On January 19, “that novel” (counting from when I wrote down the first scenes of the original version) turned twenty-four years old. See why I call it “that novel I may finish one of these decades”? *sigh* (It could’ve been finished years ago, but once it got absorbed as part of the overall story arc, it was decided that waiting made more sense.)
Sunlight, cold and remote at eight AU from the home of humankind… Once upon a time, that was how the first sentence began. I’ve kept most of the opening sentence, but it has moved quite a bit further along into the manuscript. (You know how the conventional wisdom is that all writers, all the time, start their stories too soon and have to cut about three chapters from the beginning? Well, for me, it’s the opposite: I start the story a bit too late and have to add to the front end.)
People like to read about writers’ “process,” right? So I’ve been told, anyway, and I like to read about other writers’ processes because I’m fascinated by how creativity happens in other people. (Even my clone has been thinking about his own writing process a lot lately. You may be happy to hear that he’s been edging into another fiction-writing binge. Listening to music a lot: he discovered Death Cab for Cutie last week, and “Soul Meets Body” has been heard playing on repeat at times… We’ll probably see a finished version of Project Brimstone before anything else, but unless the world ends next month, there will be more novels by Paul B. Spence soon.) So think of this as a Weaver-style post about one kind of writing process, a.k.a. “Thoughts in My Head: the Novel-Anniversary Edition.”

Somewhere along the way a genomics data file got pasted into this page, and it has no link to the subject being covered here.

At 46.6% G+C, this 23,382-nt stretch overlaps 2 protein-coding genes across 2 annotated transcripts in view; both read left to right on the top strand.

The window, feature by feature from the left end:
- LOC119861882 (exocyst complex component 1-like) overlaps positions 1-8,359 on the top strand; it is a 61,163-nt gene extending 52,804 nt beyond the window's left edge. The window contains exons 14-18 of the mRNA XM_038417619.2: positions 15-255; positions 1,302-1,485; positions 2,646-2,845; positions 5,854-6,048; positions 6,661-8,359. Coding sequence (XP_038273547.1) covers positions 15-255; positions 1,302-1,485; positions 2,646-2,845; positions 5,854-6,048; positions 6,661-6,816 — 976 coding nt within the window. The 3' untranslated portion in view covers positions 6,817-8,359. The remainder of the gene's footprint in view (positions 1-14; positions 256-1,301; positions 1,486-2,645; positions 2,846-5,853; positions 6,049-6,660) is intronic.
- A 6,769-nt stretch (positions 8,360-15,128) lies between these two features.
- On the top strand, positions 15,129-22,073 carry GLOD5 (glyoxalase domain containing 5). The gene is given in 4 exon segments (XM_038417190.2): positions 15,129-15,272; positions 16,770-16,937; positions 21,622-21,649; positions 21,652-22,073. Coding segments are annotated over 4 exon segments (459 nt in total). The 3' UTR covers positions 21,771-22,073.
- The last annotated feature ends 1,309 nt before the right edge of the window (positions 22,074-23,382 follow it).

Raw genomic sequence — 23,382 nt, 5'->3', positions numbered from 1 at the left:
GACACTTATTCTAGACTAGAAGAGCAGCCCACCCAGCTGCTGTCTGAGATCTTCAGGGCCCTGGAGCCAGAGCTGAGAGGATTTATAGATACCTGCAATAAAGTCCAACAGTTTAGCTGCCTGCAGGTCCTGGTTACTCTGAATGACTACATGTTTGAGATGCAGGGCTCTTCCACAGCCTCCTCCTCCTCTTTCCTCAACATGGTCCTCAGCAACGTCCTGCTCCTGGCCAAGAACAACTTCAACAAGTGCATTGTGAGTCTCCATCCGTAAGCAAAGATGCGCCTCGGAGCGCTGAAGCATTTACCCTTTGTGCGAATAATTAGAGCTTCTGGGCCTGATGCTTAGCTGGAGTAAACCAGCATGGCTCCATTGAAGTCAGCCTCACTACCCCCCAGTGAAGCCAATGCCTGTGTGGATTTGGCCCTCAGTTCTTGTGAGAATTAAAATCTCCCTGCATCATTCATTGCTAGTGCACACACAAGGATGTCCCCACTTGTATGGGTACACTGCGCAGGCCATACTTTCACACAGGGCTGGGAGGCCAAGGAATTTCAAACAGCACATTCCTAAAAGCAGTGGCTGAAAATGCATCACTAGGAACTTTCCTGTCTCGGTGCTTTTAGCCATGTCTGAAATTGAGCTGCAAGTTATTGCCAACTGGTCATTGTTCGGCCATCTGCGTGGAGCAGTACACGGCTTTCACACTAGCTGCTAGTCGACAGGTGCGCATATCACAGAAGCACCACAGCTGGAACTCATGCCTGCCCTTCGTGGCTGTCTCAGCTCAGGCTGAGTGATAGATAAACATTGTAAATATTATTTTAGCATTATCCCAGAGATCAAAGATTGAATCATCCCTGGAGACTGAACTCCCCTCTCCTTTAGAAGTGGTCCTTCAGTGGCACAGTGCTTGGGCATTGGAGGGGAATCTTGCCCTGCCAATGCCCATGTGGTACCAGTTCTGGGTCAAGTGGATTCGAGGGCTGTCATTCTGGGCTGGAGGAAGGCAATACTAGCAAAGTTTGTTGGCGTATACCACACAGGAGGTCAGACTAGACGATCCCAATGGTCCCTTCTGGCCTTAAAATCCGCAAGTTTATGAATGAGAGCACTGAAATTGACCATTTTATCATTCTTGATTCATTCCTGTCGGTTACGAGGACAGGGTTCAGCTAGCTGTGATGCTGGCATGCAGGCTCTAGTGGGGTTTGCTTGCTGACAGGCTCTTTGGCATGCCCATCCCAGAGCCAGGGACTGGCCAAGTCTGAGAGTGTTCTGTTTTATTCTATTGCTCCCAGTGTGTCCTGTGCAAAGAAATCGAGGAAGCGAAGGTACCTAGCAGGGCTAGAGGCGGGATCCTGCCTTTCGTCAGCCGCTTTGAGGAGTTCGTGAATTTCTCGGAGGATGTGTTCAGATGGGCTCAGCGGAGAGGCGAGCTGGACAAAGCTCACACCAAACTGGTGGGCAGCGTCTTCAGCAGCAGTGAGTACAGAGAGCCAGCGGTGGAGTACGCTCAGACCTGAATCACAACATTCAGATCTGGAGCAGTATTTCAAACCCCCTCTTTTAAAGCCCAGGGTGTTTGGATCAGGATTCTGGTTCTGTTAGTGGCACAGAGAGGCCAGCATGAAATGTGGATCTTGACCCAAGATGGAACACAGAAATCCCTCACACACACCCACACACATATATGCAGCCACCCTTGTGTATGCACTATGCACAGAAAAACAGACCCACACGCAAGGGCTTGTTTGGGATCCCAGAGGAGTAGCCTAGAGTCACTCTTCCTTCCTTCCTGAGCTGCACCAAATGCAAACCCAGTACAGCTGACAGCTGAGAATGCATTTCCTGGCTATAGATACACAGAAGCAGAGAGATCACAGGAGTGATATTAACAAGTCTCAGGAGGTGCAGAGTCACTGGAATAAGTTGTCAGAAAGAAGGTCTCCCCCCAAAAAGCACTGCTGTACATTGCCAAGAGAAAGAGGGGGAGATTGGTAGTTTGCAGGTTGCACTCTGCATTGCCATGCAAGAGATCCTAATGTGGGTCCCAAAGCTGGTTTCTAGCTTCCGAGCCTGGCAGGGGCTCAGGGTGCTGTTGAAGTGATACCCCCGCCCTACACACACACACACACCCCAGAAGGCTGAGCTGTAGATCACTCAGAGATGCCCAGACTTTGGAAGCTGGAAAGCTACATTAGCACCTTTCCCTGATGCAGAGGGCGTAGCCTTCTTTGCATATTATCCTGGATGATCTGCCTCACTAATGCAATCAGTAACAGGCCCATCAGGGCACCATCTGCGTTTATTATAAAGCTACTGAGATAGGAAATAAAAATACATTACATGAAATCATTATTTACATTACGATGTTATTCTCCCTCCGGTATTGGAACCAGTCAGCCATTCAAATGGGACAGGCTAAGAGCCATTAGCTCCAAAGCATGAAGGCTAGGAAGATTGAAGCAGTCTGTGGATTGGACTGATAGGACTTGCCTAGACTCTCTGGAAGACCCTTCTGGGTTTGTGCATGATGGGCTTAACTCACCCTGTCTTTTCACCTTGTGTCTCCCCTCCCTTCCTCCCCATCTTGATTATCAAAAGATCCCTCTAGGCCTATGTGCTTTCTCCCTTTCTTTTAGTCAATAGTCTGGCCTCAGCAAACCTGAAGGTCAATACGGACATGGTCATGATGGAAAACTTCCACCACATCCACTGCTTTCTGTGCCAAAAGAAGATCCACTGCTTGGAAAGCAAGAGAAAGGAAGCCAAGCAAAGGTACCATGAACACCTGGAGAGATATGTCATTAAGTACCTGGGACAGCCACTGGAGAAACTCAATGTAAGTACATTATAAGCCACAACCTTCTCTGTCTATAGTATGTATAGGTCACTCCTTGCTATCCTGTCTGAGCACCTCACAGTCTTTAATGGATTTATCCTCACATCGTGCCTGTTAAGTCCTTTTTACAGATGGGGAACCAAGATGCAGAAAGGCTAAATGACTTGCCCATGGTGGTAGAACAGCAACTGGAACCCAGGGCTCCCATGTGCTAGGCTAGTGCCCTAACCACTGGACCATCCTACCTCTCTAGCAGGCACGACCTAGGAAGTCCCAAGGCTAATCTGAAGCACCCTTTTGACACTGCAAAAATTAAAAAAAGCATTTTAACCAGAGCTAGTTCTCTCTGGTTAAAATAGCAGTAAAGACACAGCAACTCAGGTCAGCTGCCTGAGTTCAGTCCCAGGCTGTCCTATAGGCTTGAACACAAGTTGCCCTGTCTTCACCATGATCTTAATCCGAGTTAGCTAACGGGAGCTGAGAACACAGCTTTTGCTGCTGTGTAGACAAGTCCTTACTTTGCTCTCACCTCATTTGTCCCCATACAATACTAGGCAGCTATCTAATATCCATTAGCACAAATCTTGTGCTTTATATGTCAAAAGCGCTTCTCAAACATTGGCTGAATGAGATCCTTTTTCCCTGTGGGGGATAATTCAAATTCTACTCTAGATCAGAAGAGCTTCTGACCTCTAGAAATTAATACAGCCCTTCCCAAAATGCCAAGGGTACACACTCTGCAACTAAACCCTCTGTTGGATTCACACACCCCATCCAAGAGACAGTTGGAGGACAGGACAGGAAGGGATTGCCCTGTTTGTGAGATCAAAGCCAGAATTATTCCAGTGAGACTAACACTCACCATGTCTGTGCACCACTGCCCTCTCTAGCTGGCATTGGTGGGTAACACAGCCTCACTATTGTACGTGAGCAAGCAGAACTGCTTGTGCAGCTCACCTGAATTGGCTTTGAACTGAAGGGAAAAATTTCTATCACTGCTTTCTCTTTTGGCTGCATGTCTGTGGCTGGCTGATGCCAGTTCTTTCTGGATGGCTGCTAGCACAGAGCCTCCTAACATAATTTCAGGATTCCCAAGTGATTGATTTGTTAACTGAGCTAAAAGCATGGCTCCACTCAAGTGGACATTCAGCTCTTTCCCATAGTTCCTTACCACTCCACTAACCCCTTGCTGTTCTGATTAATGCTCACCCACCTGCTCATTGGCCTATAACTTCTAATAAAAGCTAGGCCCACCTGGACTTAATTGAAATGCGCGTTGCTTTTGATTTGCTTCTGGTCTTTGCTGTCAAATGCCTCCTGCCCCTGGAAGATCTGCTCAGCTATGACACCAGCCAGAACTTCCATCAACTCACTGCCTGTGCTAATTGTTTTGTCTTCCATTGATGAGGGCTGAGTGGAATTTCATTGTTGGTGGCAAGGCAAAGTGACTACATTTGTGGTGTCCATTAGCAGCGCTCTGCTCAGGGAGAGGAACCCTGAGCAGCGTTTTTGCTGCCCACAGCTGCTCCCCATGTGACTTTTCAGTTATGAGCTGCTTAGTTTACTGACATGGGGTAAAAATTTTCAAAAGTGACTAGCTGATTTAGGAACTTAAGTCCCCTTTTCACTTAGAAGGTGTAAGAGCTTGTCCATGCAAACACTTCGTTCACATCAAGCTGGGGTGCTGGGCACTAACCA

Chances are (unless the backstory is actually a precognition, in which case none of this matters anyway), “that novel” will be published within a couple of years from now. Chances are, someone will complain loudly about the “political correctness” of referring to Earth as the home of humankind rather than the home of mankind. So I’m saying it again: that word choice was deliberate, yes, but the point was to emphasize species — which completely went over the heads of the people in the group where I workshopped the original version, but whatever. They also had a collective hissy-cow because Aiden Teige doesn’t act like Jim Kirk. And half of ’em hated Marlie Carlisle because she sometimes uses sarcasm or loses her temper, which (so they informed me) aren’t things women ever do. (Imagine me rolling my eyes at this.)
Conventional wisdom has it that writers never want to allow anything bad to happen to their characters. Conventional wisdom has it that writers struggle constantly to come up with situations that are even the slightest bit awkward, stressful, or dangerous… Conventional wisdom, as you may have guessed, is often full of shit.
I have much more to say about recent developments in our fiction writing, but that’s for the next posts…